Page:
This would pretty much have to happen by someone building a CAD/CAM system to make one-off laminated soundboards. Front end costs would be massive, and payback questionable. The alternative would be to make them by hand, even more expensive.

The biggest problem -- in the U.S. at least -- is coming up with the vertical grain surface veneers. They have to be sliced rather than peeled from the log. There are veneer makers in the U.S. that do this but they are mostly set up for hardwoods. They would be happy to do Sitka spruce but one would have to be willing to purchase a car load (give or take).

ddf


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Re: Laminated soundboards
Del #2464428 09/28/15 03:03 PM
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Slicing veneers takes a lot of heat and moisture. Could that be adverse for the tonal qualities of the wood?


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Re: Laminated soundboards
Del #2464432 09/28/15 03:16 PM
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Veneers can also be sawn, but it's an extremely inefficient use of the wood. You get a lot of sawdust and not much veneer.



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Re: Laminated soundboards
BDB #2464448 09/28/15 04:26 PM
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Originally Posted by BDB
Slicing veneers takes a lot of heat and moisture. Could that be adverse for the tonal qualities of the wood?

So does peeling. But as far as I know it does not affect the tonal qualities of the soundboard panel.

ddf


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Re: Laminated soundboards
chopin_r_us #2464606 09/29/15 05:38 AM
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Originally Posted by chopin_r_us
Morley used laminated soundboards in their clavichords - very much to the detriment of the volume (which is practically non-existent anyway). I assume it was to ensure against splitting.


The most warped, distorted useless soundboard I have ever seen was a Morley laminate. Yuck. The piano that shared the same location and environment did not exhibit any problems like this.

Re: Laminated soundboards
Del #2464740 09/29/15 01:11 PM
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Originally Posted by Del
Originally Posted by BDB
Slicing veneers takes a lot of heat and moisture. Could that be adverse for the tonal qualities of the wood?

So does peeling. But as far as I know it does not affect the tonal qualities of the soundboard panel.

ddf


Rotary peeling is how ordinary building plywood is made. It sort of unrolls the growth rings like a roll of paper towels. Shrinkage is greatest around the growth rings. That's why beams with heartwood in them check and split and twist like crazy. That's why the plywood at Home Depot looks like a stack of saddles. I sure hope nobody's even thinking of using rotary peeling for soundboards.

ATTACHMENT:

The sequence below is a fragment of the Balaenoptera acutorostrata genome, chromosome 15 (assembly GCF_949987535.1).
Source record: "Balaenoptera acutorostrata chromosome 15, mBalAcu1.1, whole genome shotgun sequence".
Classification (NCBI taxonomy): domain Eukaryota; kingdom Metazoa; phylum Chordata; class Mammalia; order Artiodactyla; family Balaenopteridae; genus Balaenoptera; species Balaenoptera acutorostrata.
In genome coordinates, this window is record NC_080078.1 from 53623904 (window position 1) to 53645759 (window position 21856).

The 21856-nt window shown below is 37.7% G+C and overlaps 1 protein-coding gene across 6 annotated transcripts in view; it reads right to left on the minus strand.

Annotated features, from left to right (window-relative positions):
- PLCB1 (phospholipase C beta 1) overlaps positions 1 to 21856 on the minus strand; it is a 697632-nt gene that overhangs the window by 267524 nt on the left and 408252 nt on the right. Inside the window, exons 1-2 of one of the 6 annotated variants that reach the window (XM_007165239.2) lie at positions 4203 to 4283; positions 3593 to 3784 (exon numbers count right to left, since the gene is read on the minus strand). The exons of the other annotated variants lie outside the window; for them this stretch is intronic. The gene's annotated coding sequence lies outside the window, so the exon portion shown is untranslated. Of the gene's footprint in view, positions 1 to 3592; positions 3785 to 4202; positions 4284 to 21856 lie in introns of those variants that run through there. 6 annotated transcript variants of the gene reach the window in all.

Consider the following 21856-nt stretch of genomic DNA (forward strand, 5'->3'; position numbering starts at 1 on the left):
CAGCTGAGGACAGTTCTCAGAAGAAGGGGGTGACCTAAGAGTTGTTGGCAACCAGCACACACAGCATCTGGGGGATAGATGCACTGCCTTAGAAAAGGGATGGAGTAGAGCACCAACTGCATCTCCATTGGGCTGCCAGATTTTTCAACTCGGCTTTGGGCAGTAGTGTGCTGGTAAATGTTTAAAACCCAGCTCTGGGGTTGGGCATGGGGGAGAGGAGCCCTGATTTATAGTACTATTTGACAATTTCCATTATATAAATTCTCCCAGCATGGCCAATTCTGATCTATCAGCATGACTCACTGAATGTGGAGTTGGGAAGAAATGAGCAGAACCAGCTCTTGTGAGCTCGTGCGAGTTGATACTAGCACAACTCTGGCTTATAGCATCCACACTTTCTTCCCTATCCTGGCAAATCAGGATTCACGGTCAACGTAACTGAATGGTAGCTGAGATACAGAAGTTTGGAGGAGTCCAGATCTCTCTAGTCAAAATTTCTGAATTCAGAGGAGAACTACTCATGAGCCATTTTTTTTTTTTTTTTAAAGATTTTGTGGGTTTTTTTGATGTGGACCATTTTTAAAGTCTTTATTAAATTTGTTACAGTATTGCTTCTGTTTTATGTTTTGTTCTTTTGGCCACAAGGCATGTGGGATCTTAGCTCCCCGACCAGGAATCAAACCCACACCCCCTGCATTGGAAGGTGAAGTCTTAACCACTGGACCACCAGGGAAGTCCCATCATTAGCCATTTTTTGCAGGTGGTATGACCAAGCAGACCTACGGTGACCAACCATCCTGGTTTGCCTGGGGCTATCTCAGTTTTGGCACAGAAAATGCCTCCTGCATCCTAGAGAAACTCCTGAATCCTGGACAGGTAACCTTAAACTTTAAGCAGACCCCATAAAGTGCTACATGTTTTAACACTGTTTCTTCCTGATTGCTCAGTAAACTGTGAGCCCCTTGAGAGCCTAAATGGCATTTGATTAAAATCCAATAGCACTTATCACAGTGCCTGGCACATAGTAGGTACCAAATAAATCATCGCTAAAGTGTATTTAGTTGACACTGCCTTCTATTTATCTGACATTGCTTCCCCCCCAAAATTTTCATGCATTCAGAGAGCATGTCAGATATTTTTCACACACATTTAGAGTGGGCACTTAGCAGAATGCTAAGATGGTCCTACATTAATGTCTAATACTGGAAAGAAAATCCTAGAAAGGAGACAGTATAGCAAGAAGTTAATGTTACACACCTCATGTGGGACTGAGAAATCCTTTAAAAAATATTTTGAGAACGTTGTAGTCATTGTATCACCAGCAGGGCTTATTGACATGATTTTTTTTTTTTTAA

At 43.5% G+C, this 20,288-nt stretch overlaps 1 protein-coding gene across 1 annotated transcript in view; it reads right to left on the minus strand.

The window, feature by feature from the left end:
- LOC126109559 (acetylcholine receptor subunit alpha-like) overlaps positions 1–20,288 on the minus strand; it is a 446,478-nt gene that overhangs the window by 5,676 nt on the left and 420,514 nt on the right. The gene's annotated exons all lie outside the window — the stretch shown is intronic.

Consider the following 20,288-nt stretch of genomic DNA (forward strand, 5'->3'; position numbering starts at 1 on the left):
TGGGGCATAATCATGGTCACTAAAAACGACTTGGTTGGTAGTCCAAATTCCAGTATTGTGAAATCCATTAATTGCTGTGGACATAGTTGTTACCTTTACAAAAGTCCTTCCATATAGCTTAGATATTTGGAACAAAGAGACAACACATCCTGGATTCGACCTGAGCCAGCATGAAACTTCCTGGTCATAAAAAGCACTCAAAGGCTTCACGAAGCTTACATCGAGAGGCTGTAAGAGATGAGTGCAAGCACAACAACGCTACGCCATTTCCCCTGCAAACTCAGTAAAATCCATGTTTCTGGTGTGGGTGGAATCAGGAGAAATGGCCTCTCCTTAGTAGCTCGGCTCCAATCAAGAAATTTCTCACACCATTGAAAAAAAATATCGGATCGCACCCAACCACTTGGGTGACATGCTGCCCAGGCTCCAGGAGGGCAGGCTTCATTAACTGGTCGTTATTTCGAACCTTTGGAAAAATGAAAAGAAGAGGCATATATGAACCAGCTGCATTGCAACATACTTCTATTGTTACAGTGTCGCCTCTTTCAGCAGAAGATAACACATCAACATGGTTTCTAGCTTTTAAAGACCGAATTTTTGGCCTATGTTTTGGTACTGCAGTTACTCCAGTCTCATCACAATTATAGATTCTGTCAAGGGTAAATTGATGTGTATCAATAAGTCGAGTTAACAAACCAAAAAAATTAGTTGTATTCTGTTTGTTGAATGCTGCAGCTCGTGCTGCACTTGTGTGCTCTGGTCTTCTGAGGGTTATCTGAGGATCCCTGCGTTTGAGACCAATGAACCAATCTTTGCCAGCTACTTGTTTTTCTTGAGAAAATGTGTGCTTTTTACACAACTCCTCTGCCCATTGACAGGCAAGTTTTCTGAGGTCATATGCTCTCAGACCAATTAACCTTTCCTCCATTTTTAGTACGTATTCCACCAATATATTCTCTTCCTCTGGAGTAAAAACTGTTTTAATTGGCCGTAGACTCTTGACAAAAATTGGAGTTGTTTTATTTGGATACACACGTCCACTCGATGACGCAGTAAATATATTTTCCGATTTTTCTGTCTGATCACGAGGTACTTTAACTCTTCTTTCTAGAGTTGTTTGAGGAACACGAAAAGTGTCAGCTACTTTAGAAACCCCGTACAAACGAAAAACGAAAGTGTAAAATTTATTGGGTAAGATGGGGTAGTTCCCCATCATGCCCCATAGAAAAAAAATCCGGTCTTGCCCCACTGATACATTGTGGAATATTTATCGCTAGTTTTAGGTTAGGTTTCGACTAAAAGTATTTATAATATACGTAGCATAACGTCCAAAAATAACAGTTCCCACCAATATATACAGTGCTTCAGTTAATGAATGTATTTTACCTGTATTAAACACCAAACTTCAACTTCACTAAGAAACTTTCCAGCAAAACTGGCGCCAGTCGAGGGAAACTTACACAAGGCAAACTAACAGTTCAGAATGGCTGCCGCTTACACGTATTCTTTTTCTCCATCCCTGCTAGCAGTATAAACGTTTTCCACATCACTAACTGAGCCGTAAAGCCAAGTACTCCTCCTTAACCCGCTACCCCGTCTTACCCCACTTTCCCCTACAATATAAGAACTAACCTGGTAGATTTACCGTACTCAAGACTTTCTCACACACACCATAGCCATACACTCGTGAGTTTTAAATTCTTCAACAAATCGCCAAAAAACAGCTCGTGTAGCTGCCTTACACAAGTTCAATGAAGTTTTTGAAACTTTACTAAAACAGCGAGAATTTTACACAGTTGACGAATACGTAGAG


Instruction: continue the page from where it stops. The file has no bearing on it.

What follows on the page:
Quarter sawing (or quarter slicing) cuts perpendicular to the growth rings and yields the most stable lumber.




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Re: Laminated soundboards
JohnSprung #2464763 09/29/15 02:05 PM
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Originally Posted by JohnSprung
Originally Posted by Del
Originally Posted by BDB
Slicing veneers takes a lot of heat and moisture. Could that be adverse for the tonal qualities of the wood?

So does peeling. But as far as I know it does not affect the tonal qualities of the soundboard panel.

ddf


Rotary peeling is how ordinary building plywood is made. It sort of unrolls the growth rings like a roll of paper towels. Shrinkage is greatest around the growth rings. That's why beams with heartwood in them check and split and twist like crazy. That's why the plywood at Home Depot looks like a stack of saddles. I sure hope nobody's even thinking of using rotary peeling for soundboards.

Quarter sawing (or quarter slicing) cuts perpendicular to the growth rings and yields the most stable lumber.

As far as I know there are no manufacturers using peeled veneers for soundboard use.

Peeled veneers are used extensively for pinblock construction and for grand rims.

ddf


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Re: Laminated soundboards
Del #2464773 09/29/15 02:30 PM
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there are peeled, sliced and sawed veneers

sawed veeners are the nicest (and the thickest), but they are very rare


Last edited by Olek; 09/29/15 02:32 PM.